We hope you’ve seen it many times. It’s on the covers of our books. It’s on our business cards and stationery. It’s even on a “sponsor a highway” sign on Route 9 in Natick,Massachusetts. But, do you really know what the logo is?

I’m talking about the L-shaped membrane.We’ve used various pictures of it ever since The MathWorks was founded almost twenty years ago, but it only recently became the official company logo. I’d like to tell you about its mathematical background.

The wave equation is a fundamental model in mathematical physics that describes how a disturbance travels through matter. If t is time and x and y are spatial coordinates with the units chosen so that the wave propagation speed is equal to one, then the amplitude of a wave satisfies the partial differential equation

\[\frac{\partial^2 u}{\partial t^2} = \frac{\partial^2 u}{\partial x^2} + \frac{\partial^2 u}{\partial y^2}\]

Periodic time behavior gives solutions of the form

\[\begin{gather}u(t,x,y) = \sin\left(\sqrt{y}t\right)) v(x,y), \text{where }\\ \frac{\partial^2 v}{\partial x^2} + \frac{\partial^2 v}{\partial y^2} + \lambda v = 0\end{gather}\]

The quantities \(\lambda\) are the *eigenvalues* and the corresponding functions *\(v(x,y)\)* are the *eigenfunctions* or *modes* of vibration. They are determined by the physical properties, the geometry, and the boundary conditions of each particular situation. Any solution to the wave equation can be expressed as a linear combination of these eigenfunctions. The square roots of the eigenvalues are resonant frequencies. A periodic external driving force at one of these frequencies will generate an unboundedly strong response in the medium.

The L-shaped region formed from three unit squares is interesting for several reasons. It is one of the simplest geometries for which solutions to the wave equation cannot be expressed analytically, so numerical computation is necessary. The 270º nonconvex corner causes a singularity in the solution.Mathematically, the gradient of the first eigenfunction is unbounded near the corner. Physically, a membrane stretched over such a region would rip at the corner. This singularity limits the accuracy of finite difference methods with uniform grids.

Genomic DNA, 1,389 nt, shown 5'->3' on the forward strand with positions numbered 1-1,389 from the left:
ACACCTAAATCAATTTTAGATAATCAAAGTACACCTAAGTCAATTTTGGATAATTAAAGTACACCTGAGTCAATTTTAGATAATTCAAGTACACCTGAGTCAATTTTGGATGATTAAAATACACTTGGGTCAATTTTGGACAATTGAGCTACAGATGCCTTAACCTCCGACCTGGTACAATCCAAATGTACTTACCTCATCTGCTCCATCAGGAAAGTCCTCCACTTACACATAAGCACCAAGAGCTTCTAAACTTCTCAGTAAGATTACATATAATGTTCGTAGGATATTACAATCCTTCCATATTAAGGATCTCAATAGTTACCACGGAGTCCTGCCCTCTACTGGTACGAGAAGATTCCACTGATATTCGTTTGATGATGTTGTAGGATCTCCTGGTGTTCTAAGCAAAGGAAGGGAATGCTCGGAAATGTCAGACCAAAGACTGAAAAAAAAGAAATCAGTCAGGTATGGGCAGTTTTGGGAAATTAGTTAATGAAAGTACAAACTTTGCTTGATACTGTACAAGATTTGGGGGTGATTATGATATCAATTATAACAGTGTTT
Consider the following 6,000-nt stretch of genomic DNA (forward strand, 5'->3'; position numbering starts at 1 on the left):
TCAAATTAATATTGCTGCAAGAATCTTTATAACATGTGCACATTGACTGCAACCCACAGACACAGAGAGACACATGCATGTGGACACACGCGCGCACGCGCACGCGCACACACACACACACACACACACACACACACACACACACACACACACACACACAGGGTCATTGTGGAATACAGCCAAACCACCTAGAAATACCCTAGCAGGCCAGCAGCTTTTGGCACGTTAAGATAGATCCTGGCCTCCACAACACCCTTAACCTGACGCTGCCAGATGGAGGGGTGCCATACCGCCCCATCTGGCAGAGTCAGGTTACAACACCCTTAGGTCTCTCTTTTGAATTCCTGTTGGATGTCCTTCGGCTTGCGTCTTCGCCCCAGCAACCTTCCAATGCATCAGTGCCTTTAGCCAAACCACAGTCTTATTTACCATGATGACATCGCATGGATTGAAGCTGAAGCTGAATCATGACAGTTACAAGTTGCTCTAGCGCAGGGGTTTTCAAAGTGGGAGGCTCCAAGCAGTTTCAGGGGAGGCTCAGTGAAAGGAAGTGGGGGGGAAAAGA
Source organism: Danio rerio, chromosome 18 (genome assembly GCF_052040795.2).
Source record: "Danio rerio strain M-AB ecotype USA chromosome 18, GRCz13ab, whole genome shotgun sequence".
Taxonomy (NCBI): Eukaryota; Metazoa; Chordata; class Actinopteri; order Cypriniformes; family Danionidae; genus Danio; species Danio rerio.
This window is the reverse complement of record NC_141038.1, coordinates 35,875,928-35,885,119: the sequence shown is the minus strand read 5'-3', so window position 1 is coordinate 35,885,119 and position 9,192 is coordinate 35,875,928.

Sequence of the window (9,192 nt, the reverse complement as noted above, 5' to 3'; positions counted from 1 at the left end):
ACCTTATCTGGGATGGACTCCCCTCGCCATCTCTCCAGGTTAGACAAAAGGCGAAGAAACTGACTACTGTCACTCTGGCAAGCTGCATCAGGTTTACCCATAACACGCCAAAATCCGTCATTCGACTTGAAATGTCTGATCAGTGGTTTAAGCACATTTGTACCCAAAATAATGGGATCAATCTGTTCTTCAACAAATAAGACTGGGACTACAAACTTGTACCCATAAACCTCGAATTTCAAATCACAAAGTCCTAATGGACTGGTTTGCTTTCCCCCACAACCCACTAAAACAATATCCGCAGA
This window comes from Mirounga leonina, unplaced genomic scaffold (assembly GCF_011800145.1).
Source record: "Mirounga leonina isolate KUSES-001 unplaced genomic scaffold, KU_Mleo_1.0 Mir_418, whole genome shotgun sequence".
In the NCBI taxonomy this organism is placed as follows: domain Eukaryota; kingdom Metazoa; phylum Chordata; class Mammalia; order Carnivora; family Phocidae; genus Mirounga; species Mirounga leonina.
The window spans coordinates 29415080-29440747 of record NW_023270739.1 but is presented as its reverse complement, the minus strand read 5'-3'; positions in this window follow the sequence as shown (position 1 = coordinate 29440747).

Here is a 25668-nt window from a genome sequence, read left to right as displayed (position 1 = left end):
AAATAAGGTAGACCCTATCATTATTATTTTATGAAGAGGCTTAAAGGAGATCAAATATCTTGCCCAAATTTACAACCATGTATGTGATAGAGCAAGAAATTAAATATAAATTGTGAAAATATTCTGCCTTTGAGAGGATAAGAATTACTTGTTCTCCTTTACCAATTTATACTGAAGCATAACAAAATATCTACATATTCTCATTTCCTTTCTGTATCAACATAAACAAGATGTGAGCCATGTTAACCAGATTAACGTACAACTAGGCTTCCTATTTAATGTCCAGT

The simple physical situations involving waves on an L-shaped region include a vibrating L-shaped membrane, or tambourine, and a beach towel blowing in the wind, constrained by a picnic basket on onefourth of the towel. A more practical example involves microwave waveguides. One such device is a waveguide-to-coax adapter. The active region is the channel with the H-shaped cross section visible at the end of the adapter. The ridges increase the bandwidth of the guide at the expense of higher attenuation and lower power-handling capability. Symmetry about the dotted lines in the contour plot of the electric field in the channel implies that only one-quarter of the cross section needs to be modeled and that the resulting geometry is our L-shaped region. The boundary conditions are not the same as the membrane problem, but the differential equation and the solution techniques are the same.

You can use classic finite difference methods to compute the eigenvalues and eigenfunctions of the L-shaped membrane in MATLAB with

n = 200 h = 1/n A = delsq(numgrid('L',2*n+1))/h^2 lambda = eigs(A,12,0)

The resulting sparse matrix `A`

has order 119201 and 594409 nonzero entries. The `eigs`

function uses Arnoldi’s method from the MATLAB implementation of ARPACK to compute the first 12 eigenvalues. This takes only a little over a minute on a 1.4 GHz Pentium laptop. However, the corner singularity causes the computed eigenvalues to be accurate to only three or four significant digits. If you try for more accuracy with a finer mesh and a larger matrix, you soon exceed half a gigabyte of main memory.